Doodledog Tue 05-Sep-23 20:36:29



I agree. With Sodapop
Also you would be putting everyone else on the NHS list , one place up.
Can you explain how that works, please?

If I am removed from the waiting list , then the next person on the list moves up one place/has one less person in front of them.

No, if there were only one queue, instead of an NHS one and a private one, with the private patients always getting seen first, patients would be seen on the basis of clinical need and not ability to pay.

I don't blame people who are scared and in pain for paying to jump the queue, but I really object to seeing it presented as doing a kindness to the poor souls on the NHS. It really isn't anything of the kind.

Caravansera Tue 05-Sep-23 20:55:35

I agree. The notion that paying for private treatment shortens the NHS queue for others who are unable to pay (or unwilling to as some seem to imply) is illogical and simply wrong. I don’t blame people who are unwell or in pain for doing so but let’s not kid ourselves it is anything other than queue jumping.

This article was published on 12 December 2022.

Famously described by the late Julian Tudor Hart as the “red-light district of medicine”, the evidence about the parasitic and risky nature of private healthcare in the UK has been mounting for decades.

As anyone in the health service knows, private hospitals do not have any additional doctors to assist in reducing the NHS backlog – in all the private hospitals operating in the UK, the doctors are NHS doctors. In commercial terms, because the private sector contributes nothing to the training of the 17,500 doctors who work in its hospitals, this amounts to a free subsidy to the private sector of about £8bn.

And because these consultants operate on a freelance basis, the hospitals do not pay any associated national insurance costs and they are notoriously able to use this employment arrangement to deny liability if a doctor harms a patient, as they are merely “renting them a room”.

Given that the main constraint on clearing the backlog is not operating theatres but consultants, surgeons and anaesthetists, it makes no sense to suggest that the private sector can come to the rescue of the NHS.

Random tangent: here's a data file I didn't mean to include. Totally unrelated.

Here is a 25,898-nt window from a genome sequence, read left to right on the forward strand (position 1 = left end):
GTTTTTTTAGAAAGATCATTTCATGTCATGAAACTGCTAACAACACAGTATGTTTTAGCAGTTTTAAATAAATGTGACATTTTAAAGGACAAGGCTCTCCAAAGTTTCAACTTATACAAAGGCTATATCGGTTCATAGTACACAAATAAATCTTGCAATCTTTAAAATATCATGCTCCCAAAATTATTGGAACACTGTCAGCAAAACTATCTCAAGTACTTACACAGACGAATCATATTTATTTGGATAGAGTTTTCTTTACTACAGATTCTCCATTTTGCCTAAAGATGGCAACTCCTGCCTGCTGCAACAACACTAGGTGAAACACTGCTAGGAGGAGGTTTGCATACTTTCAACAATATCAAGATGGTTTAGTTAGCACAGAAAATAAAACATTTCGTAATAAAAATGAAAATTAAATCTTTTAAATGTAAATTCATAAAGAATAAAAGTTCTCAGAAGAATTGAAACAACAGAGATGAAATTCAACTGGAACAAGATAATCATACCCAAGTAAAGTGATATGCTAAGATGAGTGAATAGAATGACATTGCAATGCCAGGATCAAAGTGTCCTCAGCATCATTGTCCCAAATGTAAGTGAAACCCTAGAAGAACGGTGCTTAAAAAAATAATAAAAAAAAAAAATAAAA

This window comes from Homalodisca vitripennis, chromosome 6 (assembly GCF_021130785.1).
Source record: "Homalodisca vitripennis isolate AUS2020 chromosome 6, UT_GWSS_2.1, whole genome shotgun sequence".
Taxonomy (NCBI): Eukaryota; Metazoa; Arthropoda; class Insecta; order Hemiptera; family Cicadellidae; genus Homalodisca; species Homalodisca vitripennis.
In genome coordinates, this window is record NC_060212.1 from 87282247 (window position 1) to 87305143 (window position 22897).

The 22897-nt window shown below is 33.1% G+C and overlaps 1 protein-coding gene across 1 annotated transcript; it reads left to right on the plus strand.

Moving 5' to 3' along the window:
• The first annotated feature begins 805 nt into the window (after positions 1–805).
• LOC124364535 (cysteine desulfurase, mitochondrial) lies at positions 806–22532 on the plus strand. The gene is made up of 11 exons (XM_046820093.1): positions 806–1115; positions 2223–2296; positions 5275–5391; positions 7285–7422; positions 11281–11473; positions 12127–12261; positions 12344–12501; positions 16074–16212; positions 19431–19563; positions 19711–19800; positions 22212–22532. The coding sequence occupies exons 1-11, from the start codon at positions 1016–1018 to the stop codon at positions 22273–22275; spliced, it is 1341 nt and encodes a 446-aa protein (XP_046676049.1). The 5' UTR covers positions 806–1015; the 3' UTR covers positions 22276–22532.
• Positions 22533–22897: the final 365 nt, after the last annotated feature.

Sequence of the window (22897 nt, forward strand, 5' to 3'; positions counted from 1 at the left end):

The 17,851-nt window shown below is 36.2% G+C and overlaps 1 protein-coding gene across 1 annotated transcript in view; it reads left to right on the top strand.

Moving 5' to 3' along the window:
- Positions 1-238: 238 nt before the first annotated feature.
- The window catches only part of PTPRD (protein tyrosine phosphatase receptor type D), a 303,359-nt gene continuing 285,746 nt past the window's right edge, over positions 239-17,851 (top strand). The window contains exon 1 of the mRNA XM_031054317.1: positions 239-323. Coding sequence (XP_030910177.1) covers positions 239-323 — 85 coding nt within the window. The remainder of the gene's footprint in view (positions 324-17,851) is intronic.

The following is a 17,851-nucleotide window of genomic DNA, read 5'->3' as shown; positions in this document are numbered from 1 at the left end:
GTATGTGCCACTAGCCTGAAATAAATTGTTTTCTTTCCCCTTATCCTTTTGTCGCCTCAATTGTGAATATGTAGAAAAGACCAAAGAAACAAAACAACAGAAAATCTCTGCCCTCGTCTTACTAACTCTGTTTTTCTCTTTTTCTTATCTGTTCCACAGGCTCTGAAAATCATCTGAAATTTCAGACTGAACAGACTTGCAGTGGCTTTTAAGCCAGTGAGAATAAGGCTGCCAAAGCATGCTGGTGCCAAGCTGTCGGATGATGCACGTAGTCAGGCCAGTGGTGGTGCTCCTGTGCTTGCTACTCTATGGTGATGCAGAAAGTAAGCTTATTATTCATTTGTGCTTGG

There is only one pool of healthcare professionals in the UK and unless that pool expands significantly and quickly, a policy of pushing NHS patients to be treated in the private sector will not make any significant dent in the number of patients waiting to be treated, working class or otherwise.

winterwhite Tue 05-Sep-23 21:01:26

And I dislike the ‘up to me how I spend my money others may choose differently’ argument. Many of the patients on any waiting list earn modest salaries on which there are many demands and are in no position to make any choice at all.

sodapop Tue 05-Sep-23 21:05:18

Unfortunately that's life winterswhite there will always be a financial divide.

Doodledog Tue 05-Sep-23 21:26:56


Unfortunately that's life winterswhite there will always be a financial divide.

A financial divide is one thing, but a life-or-death health divide is quite another.

Mawmac Tue 05-Sep-23 21:32:56

Thanks for all the comments and understanding.
I do think it undermines the NHS, because doctors, nurses and other resources will gradually gravitate to a private service if it is funded better.
In the longer term is the NHS going to be able to cope?
The outlook for our children and grandchildren is not promising.

Wenmore Wed 06-Sep-23 00:56:15

I paid to see a consultant. Consultation, tests including MRI, phone call to discuss results. Then he transferred me (by mutual agreement) back to the NHS. As I'd seen him l was escalated to the next stage, 6 month follow up. Had l waited on the NHS I would not have had my first appointment before l had the 6 month follow up so going privately served me very well by escalating me up the queue effectively jumping above others waiting on it.

Grammaretto Wed 06-Sep-23 01:23:14

My story is similar. Cataract surgery was recommended a year ago. I was referred to the eye hospital and was told of very long waiting times.

In March I discovered that there was still 6 months before an assessment never mind surgery.
I paid a few hundred pounds for a private assessment in May and was given an appointment for surgery £7k in 2 weeks.
Then, a letter arrived from NHS to say they are trying to reduce waiting lists so could do the (very quick) surgery at a private clinic paid for by NHS.
I cancelled my private appointment and waited until August when I had another assessment NHS at a private clinic,and was sent home with no date for the op but told it wouldn't be very long but they had to see their private patients first.
It feels all wrong.
I wish there wasn't this 2 tier system.

I suppose my cataract surgery is not life or death but this and other problems which come with age such as hip and knee surgery are gradually being squeezed out of the NHS.
What next?